A small bug in the first week's test

{quiz solution removed by mentor as we can’t share it here}
Option D is also obviously right in the first question if the alpha is zero. So it’s better to include the alpha value when asking this question.

Hello @Nitish_Satya_Sai_Ged,

When we train a neural network, we need a positive learning rate to make it work. The gradient, however, can be positive, negative, or zero.

Raymond

Hi Raymond,

Thanks for your reply. I understood. The alpha should be between 0 and 1, but it can’t be either 0 or 1.

The alpha can be any positive number and be larger than 1, but you need to verify which alpha value is actually beneficial to the training process. Setting it to zero won’t do us any updating, right? Even if the program does not complain for a zero learning rate (\alpha), we wouldn’t do it that way at all.

w := w - \alpha\frac{\partial{J}}{\partial{w}}

Hi Raymond,
But Andrew said it should range from 0 to 1 in the class. Of course, it shouldn’t be zero.

Can you share the source of that? Which time in which video? I think it is important to provide the source when quote.

Thanks,
Raymond

Hello @Nitish_Satya_Sai_Ged!

Initially, it is recommended to choose alpha with a small value, between 0 and 1. Then increase or decrease it accordingly as @rmwkwok also mentioned that alpha can be greater than one. Prof. Andrew explains this in the video below.

https://www.coursera.org/learn/machine-learning/lecture/10ZVv/choosing-the-learning-rate

Thank you @saifkhanengr!

@Nitish_Satya_Sai_Ged, if we look at the above slide from the video @saifkhanengr has kindly shared with us, we see that Andrew is only suggesting us to try those values in a manner of “3x” of the previous ones.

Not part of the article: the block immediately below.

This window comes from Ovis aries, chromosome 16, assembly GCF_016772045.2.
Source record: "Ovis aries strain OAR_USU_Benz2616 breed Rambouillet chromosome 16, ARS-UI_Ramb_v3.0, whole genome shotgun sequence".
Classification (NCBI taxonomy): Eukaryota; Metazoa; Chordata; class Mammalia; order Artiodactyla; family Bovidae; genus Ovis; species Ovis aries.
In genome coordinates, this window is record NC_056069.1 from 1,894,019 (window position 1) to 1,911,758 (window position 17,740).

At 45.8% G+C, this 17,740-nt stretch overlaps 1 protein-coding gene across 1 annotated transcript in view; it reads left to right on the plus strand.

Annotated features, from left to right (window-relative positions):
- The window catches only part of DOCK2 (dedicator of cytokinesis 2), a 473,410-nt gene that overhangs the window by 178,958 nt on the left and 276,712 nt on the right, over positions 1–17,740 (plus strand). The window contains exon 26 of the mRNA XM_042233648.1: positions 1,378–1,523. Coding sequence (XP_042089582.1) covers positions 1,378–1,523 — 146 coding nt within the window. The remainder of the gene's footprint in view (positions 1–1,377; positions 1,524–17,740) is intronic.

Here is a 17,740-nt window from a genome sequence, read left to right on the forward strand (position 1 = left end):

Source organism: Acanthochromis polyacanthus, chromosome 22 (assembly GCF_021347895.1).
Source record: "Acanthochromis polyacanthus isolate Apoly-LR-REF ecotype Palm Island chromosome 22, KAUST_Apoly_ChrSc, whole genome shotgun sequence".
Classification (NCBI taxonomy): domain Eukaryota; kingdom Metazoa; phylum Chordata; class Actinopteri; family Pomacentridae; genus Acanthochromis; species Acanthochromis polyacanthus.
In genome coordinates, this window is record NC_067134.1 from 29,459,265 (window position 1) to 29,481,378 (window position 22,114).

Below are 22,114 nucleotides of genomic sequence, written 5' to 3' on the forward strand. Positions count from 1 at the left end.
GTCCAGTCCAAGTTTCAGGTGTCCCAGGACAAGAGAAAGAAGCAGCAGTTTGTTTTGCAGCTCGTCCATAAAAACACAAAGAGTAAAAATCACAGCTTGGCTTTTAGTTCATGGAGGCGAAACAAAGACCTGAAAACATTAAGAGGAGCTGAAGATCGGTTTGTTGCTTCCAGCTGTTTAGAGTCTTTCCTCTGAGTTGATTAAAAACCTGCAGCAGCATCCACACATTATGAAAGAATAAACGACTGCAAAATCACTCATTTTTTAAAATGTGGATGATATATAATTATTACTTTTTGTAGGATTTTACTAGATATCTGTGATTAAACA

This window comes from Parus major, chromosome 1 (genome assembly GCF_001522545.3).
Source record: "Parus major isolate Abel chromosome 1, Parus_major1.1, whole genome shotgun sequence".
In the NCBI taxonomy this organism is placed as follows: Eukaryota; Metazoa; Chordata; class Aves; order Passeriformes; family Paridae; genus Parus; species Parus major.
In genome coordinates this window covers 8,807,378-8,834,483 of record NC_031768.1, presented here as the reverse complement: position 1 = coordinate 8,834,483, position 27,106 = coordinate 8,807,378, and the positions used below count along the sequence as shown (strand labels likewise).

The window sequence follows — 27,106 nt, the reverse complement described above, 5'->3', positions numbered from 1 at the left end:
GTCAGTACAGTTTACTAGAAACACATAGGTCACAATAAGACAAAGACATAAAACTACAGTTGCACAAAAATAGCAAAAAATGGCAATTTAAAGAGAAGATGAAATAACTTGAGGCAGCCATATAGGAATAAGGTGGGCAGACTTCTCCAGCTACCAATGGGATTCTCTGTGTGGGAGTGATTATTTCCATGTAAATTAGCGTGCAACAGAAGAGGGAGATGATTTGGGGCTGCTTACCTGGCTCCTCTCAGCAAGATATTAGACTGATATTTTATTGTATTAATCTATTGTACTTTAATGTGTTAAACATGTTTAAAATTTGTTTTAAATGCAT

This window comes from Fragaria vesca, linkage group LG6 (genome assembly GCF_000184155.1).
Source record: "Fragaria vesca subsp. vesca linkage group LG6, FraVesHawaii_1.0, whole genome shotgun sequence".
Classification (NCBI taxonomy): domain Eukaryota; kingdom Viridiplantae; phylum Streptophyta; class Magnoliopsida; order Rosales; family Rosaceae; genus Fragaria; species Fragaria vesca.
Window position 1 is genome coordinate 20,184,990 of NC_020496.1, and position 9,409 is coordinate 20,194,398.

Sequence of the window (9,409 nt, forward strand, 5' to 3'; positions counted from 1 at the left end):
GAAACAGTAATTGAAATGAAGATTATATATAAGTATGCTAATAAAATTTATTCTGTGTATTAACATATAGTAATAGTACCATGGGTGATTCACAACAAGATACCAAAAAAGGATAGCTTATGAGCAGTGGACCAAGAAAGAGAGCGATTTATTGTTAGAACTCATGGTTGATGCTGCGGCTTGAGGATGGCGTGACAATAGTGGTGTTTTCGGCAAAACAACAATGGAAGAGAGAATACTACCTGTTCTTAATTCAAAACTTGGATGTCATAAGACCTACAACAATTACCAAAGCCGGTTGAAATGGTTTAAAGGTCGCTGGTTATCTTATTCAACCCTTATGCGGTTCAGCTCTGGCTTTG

Under proper feature normalization (covered in Course 1 Week 2), and when dealing with fully connected neural networks (which is covered in this MLS), usually you can find a good learning rate in this range, but in case you can’t, you will still need to explore outside of this range.

If this is not the video you were watching, and you would like us to discuss another video, please just feel free to share it with us. It is very effective to clear up a question in where it began to show up.

Cheers,
Raymond

Dear mentors,

I want to thank both of you. I was asked precisely about this particular side. And I apologize for not getting back to you sooner. Thank you so much for your support. I have one more follow-up question. As @saifkhanengr said, it could be greater than 1. When do we get such situations to make learning rates more significant than one? And one more question related to contour plots, I have some problems with my intuition. As Prof. Andrew said we would slide from the top of the mountain to valley points in such a way as to reach global minima. but when it comes to the contour plot, we are trying to find the minimum cost on the small circle which typically portrays the top of the mountain where we start sliding to find the global minimum, so this intuition contradicts my thinking, please help me to understand this a bit better.

Hello @Nitish_Satya_Sai_Ged,

I think the purpose of showing the mountain is just to convey the idea about contours. Can you see the similarity in the concept of contour between a mountain and a cost surface?

In the case of a cost surface, we want to get to the lowest point. In the case of a hiking in a mountain, we want to get to the highest point.

The idea of “contour” is the same. The target is not the same.

I don’t have an example for it now. If we want an example, we usually try it out ouselves with some datasets and some achitectures.

Cheers,
Raymond